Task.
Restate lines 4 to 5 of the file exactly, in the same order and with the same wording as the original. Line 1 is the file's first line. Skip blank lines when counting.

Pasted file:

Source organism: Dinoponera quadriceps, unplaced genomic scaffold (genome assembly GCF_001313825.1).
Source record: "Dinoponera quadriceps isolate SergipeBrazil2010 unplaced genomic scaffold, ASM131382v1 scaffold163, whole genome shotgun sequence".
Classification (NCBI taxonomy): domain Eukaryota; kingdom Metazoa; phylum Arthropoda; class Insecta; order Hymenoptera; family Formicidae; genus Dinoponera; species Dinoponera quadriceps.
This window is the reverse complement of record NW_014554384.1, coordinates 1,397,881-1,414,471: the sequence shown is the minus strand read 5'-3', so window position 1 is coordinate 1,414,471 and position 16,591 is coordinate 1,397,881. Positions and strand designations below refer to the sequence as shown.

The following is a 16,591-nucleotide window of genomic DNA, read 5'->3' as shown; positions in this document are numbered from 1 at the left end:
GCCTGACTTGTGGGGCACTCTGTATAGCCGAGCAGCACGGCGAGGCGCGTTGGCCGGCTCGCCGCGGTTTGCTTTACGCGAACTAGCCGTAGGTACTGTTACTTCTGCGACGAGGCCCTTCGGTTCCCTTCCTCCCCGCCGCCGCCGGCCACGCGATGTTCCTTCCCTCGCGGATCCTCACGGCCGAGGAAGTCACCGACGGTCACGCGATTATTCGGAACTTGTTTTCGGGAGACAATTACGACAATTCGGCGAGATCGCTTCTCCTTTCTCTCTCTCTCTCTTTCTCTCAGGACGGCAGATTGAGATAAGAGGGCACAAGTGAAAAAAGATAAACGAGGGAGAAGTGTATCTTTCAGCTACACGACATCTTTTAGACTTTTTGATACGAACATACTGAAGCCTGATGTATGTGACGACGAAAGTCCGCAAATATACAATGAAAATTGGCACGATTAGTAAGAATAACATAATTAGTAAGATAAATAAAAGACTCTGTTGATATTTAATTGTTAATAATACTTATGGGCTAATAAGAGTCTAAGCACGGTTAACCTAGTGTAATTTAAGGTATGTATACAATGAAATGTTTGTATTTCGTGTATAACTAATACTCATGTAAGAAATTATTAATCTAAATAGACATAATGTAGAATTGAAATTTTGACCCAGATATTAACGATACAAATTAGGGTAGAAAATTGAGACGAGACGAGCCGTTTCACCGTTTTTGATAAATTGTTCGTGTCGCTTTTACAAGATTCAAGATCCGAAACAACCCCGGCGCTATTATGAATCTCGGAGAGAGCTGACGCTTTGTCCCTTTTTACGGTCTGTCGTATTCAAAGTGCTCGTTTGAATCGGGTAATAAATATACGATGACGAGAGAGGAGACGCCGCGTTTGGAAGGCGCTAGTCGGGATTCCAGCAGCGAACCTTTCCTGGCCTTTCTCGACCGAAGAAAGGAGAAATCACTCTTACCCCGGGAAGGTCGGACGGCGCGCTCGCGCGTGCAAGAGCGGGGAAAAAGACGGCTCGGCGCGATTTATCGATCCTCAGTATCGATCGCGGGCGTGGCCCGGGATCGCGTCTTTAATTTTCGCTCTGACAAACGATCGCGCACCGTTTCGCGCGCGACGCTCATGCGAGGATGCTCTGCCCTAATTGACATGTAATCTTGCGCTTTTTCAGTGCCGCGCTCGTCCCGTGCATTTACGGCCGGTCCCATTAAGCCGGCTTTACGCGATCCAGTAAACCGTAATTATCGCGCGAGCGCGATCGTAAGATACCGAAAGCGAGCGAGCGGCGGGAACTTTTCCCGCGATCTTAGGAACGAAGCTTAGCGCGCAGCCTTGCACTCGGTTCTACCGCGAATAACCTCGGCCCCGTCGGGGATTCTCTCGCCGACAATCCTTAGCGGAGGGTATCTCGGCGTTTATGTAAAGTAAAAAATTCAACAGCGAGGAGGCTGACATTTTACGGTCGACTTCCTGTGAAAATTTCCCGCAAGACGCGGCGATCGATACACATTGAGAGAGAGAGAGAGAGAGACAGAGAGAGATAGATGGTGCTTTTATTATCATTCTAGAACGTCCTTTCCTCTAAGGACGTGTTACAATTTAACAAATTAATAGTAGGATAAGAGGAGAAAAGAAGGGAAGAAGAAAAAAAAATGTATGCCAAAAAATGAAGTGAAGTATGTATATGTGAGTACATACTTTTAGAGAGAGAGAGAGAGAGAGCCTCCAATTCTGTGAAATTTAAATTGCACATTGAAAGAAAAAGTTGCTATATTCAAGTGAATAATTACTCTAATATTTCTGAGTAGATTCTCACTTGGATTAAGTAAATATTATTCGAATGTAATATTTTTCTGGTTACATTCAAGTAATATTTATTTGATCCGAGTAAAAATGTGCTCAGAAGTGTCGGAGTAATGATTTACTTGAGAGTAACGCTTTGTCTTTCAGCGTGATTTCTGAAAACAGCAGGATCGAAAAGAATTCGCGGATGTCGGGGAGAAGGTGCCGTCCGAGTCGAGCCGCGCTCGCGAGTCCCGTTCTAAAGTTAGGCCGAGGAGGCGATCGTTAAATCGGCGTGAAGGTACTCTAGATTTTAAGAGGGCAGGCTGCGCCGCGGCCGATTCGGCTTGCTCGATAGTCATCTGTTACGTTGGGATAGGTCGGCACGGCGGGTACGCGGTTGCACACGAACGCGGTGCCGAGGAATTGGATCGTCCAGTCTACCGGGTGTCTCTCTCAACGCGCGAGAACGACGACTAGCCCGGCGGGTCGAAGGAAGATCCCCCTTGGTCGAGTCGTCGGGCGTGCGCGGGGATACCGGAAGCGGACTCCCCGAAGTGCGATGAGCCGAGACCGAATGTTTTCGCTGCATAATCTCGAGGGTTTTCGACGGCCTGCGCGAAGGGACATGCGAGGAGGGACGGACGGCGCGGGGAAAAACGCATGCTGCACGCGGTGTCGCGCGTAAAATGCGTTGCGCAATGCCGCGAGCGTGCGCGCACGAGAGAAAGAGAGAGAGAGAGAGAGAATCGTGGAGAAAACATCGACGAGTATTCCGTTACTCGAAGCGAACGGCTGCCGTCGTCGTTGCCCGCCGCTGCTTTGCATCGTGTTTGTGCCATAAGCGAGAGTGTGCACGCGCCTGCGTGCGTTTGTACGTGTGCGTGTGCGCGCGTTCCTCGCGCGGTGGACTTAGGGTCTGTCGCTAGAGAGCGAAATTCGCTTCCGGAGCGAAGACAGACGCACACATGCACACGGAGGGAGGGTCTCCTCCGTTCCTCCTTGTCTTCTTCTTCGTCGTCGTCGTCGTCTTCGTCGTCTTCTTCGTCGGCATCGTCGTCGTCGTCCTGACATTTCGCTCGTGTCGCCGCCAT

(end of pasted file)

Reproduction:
This window is the reverse complement of record NW_014554384.1, coordinates 1,397,881-1,414,471: the sequence shown is the minus strand read 5'-3', so window position 1 is coordinate 1,414,471 and position 16,591 is coordinate 1,397,881. Positions and strand designations below refer to the sequence as shown.

The following is a 16,591-nucleotide window of genomic DNA, read 5'->3' as shown; positions in this document are numbered from 1 at the left end: